Funding cuts 'will push public parks back into era of neglect'


Public parks are at a "tipping point" with budgets to maintain them cut by up to 97%, a report by MPs has warned.

The squeeze means parks face a return to the neglect of the 1980s and 1990s unless it is recognised they are "much more than just grass and tulips" and innovative management and funding measures are found.

Housing demand is also putting parks at risk, with new homes "nibbling away" at green spaces in some areas, a report from the parliamentary Communities and Local Government (CLG) Committee says.

But parks play an important role, helping integrate communities, tackle climate change and prevent flooding, reduce air pollution exposure and boost health as well as providing leisure amenities.

Councils should publish strategic plans that recognise parks' wider value and how they could deliver on issues such as promoting healthy lifestyles.

They should also consider the range of alternative models for looking after parks - although they should remain owned by local authorities and be freely available to everyone.

The MPs also entered the debate over the free use of parks by organisations such as parkrun - which hit the headlines when Stoke Gifford Parish Council tried to charge for its weekly runs in a Bristol park last year.

Community organisations, such as parkrun, which do not charge for participation or raise revenue, could be encouraged to contribute volunteer time to help maintain parks or undertake fundraising, the report suggests.

Parks and green spaces are not equally distributed across England, with deprived areas often missing out, and the Government should find ways of improving access, such as using funds targeted at tackling obesity, the MPs urge.

Clive Betts, chairman of the CLG Committee said: "Every local authority should have a strategic plan, recognising that parks are much more than just grass and tulips and bringing in resources from outside the traditional budgets.

"Parks are treasured public assets, as the overwhelming response to our inquiry demonstrates, but they are at a tipping point and, if we are to prevent a period of decline with potentially severe consequences, then action must be taken."

He said the Government had a leadership role to play and volunteers did "fantastic work" but the primary responsibility lay with local authorities.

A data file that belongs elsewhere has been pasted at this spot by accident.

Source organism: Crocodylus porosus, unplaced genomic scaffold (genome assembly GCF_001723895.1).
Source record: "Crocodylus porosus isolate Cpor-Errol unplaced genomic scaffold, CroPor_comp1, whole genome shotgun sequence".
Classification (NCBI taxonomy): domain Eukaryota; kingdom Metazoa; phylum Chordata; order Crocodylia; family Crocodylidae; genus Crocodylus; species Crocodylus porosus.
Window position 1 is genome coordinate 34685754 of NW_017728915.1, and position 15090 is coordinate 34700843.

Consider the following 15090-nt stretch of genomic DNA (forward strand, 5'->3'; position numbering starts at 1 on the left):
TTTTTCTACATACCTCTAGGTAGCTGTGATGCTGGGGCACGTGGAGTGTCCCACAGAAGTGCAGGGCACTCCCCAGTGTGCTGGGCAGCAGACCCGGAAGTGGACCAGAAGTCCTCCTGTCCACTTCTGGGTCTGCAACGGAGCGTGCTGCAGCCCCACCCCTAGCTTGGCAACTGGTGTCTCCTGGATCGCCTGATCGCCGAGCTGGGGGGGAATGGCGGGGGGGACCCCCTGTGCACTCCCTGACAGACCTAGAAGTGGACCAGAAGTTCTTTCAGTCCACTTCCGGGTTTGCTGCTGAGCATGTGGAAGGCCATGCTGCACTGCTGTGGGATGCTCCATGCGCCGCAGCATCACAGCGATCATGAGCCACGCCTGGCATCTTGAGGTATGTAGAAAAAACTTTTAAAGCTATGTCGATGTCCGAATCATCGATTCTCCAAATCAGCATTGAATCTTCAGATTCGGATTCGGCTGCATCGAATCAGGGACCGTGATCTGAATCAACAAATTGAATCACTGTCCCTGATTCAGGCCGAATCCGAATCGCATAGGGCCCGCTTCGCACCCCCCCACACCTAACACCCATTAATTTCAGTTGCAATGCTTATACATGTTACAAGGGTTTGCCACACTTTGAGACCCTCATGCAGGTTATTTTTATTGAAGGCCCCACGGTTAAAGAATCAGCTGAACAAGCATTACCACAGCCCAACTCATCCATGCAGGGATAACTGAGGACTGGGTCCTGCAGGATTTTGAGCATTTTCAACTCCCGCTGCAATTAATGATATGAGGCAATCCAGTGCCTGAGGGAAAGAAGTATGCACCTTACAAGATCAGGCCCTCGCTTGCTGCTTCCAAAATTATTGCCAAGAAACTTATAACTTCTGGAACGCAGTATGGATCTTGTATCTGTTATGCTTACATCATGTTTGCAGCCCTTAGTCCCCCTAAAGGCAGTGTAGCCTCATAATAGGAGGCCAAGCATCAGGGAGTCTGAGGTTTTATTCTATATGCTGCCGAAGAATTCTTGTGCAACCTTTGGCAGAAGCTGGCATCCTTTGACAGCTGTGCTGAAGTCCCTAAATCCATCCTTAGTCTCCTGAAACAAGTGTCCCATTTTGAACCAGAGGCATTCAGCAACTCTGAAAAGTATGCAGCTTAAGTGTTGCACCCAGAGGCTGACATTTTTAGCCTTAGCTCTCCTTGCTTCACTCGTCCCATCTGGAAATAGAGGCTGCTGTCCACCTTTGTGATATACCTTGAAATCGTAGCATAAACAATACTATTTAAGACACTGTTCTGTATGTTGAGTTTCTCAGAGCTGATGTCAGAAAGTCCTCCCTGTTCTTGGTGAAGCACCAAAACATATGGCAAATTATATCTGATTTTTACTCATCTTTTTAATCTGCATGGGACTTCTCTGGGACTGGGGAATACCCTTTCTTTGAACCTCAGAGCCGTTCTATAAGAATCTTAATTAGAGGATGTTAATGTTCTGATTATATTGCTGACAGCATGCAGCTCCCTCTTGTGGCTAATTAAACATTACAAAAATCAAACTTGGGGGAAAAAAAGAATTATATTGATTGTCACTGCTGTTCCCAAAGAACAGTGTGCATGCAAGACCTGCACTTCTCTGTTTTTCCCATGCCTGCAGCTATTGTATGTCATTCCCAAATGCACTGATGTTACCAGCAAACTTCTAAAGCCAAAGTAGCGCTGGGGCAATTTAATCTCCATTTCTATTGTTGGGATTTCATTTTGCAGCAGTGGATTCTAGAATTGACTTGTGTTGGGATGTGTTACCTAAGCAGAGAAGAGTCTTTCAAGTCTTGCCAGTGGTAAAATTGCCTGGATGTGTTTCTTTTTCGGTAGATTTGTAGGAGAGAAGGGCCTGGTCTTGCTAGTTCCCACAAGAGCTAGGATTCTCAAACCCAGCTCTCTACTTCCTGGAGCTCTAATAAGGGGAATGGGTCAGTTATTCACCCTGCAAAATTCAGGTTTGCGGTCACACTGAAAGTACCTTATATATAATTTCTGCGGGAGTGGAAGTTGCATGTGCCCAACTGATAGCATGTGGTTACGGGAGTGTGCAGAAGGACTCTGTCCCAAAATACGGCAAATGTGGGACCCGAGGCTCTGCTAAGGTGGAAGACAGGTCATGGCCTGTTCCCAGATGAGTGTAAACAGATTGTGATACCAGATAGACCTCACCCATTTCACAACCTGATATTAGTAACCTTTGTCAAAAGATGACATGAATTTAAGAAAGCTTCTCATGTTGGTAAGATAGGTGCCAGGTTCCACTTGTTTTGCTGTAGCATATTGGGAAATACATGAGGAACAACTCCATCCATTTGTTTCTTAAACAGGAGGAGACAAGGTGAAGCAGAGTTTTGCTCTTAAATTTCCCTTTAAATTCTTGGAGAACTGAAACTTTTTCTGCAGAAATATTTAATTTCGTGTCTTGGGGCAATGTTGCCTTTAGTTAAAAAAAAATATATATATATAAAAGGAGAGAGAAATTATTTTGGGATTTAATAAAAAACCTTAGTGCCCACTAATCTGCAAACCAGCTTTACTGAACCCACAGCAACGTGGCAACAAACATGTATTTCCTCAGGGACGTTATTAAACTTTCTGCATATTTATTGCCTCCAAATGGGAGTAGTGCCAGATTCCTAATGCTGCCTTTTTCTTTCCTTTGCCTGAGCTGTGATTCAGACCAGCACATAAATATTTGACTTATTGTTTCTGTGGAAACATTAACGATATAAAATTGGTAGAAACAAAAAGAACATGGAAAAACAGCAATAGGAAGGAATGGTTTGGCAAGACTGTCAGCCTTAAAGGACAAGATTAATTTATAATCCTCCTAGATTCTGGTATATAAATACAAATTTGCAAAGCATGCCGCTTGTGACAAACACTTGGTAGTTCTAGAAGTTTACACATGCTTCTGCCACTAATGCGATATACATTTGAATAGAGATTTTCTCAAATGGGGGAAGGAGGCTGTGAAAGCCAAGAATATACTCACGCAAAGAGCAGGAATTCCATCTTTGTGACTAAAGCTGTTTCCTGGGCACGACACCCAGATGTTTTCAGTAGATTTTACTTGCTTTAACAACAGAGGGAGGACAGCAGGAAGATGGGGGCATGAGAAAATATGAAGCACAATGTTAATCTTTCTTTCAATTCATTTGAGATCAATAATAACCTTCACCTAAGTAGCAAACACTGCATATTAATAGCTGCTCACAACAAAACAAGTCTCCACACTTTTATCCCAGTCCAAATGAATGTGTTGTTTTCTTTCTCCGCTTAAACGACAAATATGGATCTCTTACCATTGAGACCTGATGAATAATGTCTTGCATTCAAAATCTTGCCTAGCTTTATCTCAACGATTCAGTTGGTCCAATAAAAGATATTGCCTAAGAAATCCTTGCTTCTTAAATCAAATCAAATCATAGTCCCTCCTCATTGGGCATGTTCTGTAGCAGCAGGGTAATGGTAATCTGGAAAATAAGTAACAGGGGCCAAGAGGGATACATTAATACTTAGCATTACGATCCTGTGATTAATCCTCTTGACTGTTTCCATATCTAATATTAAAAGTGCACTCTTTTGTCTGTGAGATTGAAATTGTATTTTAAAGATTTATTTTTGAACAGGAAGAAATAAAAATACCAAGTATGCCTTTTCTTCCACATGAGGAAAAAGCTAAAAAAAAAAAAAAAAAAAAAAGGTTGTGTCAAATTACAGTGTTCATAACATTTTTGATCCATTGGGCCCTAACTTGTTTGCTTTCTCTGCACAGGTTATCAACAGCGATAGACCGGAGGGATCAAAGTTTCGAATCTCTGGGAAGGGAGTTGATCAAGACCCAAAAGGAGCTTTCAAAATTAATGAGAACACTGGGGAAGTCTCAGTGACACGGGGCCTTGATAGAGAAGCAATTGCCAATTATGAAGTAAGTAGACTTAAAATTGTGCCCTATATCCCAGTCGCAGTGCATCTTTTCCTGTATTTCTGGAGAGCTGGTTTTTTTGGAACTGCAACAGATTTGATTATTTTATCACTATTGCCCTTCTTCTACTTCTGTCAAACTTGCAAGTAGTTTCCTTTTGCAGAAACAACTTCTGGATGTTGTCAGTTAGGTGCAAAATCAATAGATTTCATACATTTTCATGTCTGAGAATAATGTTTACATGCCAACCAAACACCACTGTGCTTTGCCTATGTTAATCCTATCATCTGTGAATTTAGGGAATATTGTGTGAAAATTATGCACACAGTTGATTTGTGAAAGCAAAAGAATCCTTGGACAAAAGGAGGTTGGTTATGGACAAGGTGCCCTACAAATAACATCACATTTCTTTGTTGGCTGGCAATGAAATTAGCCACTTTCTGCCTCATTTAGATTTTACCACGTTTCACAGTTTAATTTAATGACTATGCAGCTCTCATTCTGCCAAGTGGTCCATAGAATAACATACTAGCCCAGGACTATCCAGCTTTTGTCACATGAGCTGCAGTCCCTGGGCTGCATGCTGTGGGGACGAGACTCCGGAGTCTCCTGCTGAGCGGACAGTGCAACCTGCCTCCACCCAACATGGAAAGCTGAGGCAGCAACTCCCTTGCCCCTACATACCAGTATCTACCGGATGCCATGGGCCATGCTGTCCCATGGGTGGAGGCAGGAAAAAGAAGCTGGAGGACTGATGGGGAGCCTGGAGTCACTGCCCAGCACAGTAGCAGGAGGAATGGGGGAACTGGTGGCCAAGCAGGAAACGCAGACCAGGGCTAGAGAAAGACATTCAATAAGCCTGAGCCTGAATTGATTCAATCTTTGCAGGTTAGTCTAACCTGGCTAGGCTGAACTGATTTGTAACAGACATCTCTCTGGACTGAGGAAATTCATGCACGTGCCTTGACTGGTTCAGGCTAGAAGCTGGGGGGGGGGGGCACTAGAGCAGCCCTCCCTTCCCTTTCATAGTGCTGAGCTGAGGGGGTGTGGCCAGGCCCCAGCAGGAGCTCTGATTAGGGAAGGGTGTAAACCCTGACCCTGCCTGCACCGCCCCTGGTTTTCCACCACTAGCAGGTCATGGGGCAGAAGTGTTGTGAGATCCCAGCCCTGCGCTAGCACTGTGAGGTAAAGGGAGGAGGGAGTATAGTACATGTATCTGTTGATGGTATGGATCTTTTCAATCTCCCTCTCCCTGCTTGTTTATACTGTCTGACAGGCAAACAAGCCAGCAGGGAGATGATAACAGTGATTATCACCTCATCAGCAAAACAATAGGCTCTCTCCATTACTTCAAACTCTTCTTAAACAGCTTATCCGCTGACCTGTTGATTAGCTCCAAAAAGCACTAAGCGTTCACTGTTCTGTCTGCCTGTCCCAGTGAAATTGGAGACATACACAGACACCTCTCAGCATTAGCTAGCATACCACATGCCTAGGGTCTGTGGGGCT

The vast majority of councils have cut budgets for parks and were likely to cut further, with Newcastle City Council's parks management budget slashed by 97% in five years, the report found.

Impacts on parks ranged from turning off paddling pools and removing green gyms or play equipment to shutting public toilets, reducing opening hours and an increase in litter, vandalism and rats.

While the MPs acknowledged pressure on budgets affected discretionary services such as parks more, they did not believe placing a statutory duty on local authorities to provide and maintain parks would necessarily help.

The Government should issue guidance to councils to work with health and well-being boards to publish joint parks and green space strategies and look at removing barriers to innovative ways of managing public parks.

Green spaces should also be at the heart of planning, with their importance to existing and new communities recognised, the report said.

Ian Stephens, chairman of the Local Government Association's culture, tourism and sport board, said: "Councils understand how important parks are to residents and the value they have in promoting health and fitness, local heritage, public art, festivals and wildlife walks.

"Councils are taking innovative approaches to using park spaces, such as providing pop-up spaces, hosting local events and giving communities a say in how their parks are run."

But central government funding for councils was cut 40% in real terms in the last parliament and funding pressures continued, he said.

Despite the difficulties, he insisted councils were doing everything they could to provide the best possible services.

More than 300,000 people backed a campaign by 38 Degrees on protecting local parks.

Charlotte Woodworth, 38 Degrees campaign director, said: "It is vital the government now takes urgent action to ensure councils around the country have the sufficient resources and funding to protect and maintain our local parks and outdoor space.

"If not, we risk losing them for future generations."

A spokesman for the Department for Communities and Local Government said: "Parks breathe life into our towns and cities and are vital spaces for the whole community to come together to exercise, learn and play.

"That's why last year we announced a £1.5 million fund to deliver 87 pocket parks to benefit those living in urban areas with limited access to green space.

"We're committed to keeping parks at the heart of the community, and we will respond fully to the committee's recommendations in due course."